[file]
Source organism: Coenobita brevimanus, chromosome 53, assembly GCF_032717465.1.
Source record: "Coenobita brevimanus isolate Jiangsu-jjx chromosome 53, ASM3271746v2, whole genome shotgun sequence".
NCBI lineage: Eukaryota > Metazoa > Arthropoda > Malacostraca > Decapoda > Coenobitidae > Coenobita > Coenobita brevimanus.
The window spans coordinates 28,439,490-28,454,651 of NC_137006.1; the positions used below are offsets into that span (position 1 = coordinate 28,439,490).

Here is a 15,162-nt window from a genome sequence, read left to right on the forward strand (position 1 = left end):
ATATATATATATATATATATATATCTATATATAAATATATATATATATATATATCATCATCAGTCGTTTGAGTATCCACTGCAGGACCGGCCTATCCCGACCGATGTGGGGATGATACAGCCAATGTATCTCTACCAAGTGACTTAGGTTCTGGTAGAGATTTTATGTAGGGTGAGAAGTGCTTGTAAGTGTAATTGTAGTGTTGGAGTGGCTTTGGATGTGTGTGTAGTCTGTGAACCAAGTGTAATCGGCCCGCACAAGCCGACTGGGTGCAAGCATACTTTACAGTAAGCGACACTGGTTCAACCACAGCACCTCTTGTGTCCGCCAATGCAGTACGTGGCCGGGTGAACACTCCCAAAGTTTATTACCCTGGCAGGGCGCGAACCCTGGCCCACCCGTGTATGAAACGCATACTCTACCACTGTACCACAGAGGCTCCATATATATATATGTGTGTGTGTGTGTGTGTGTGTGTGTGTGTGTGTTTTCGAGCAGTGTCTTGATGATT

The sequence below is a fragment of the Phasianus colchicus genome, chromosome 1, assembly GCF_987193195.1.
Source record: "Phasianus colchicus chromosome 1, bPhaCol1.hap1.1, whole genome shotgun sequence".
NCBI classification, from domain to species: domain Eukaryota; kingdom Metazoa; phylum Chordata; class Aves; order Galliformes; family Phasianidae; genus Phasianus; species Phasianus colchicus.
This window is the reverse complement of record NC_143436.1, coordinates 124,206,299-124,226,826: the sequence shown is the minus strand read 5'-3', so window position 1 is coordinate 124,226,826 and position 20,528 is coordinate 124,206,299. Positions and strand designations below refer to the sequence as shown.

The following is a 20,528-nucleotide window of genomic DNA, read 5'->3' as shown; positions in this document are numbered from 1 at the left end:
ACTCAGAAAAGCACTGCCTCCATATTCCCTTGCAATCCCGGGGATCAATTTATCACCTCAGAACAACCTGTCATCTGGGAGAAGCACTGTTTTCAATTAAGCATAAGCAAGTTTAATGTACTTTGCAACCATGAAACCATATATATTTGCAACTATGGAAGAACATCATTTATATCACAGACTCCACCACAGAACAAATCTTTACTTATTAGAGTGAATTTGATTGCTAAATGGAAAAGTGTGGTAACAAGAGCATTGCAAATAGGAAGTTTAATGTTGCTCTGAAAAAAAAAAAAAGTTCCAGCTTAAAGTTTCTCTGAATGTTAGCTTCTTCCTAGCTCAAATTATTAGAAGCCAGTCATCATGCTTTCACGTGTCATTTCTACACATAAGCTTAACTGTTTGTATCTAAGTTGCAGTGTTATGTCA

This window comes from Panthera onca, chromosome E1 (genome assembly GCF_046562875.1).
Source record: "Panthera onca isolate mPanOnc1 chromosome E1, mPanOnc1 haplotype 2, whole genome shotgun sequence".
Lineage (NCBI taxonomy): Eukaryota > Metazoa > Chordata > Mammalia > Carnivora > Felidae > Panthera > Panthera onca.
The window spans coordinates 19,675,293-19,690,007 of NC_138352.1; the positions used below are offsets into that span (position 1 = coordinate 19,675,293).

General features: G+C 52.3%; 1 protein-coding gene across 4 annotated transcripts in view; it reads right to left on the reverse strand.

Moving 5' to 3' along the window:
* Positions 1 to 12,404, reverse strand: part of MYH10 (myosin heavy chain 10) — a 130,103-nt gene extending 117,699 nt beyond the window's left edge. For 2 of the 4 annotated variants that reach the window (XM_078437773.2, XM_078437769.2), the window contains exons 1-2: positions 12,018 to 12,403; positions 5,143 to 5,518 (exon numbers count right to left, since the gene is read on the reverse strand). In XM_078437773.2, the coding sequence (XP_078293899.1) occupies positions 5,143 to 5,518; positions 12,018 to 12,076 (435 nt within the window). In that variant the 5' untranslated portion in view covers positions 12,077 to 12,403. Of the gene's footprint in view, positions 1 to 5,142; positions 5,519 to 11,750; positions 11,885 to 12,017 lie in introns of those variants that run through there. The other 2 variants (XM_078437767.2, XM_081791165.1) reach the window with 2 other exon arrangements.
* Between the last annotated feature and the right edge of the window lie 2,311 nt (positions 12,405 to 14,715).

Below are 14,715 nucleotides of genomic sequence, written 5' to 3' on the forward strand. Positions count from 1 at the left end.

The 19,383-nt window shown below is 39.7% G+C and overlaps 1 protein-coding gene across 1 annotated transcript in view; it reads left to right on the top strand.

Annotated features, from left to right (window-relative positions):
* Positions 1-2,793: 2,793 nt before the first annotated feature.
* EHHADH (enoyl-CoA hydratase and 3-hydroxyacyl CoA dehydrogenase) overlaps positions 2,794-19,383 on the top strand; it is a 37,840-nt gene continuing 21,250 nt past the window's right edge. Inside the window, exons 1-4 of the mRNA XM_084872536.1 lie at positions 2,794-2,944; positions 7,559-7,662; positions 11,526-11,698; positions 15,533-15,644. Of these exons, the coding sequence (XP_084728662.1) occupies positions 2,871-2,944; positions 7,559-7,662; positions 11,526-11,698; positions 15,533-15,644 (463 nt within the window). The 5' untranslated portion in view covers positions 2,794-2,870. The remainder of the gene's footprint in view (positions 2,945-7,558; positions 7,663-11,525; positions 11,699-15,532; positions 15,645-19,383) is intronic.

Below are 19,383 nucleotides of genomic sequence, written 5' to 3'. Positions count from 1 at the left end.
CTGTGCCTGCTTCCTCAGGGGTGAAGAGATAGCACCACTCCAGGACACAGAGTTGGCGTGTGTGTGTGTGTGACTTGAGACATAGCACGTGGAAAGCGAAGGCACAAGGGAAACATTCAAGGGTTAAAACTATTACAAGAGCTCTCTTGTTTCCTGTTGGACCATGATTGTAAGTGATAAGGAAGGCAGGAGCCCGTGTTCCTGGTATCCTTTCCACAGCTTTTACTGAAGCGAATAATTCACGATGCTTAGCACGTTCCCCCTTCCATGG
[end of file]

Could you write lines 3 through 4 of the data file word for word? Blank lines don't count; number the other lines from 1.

NCBI lineage: Eukaryota > Metazoa > Arthropoda > Malacostraca > Decapoda > Coenobitidae > Coenobita > Coenobita brevimanus.
The window spans coordinates 28,439,490-28,454,651 of NC_137006.1; the positions used below are offsets into that span (position 1 = coordinate 28,439,490).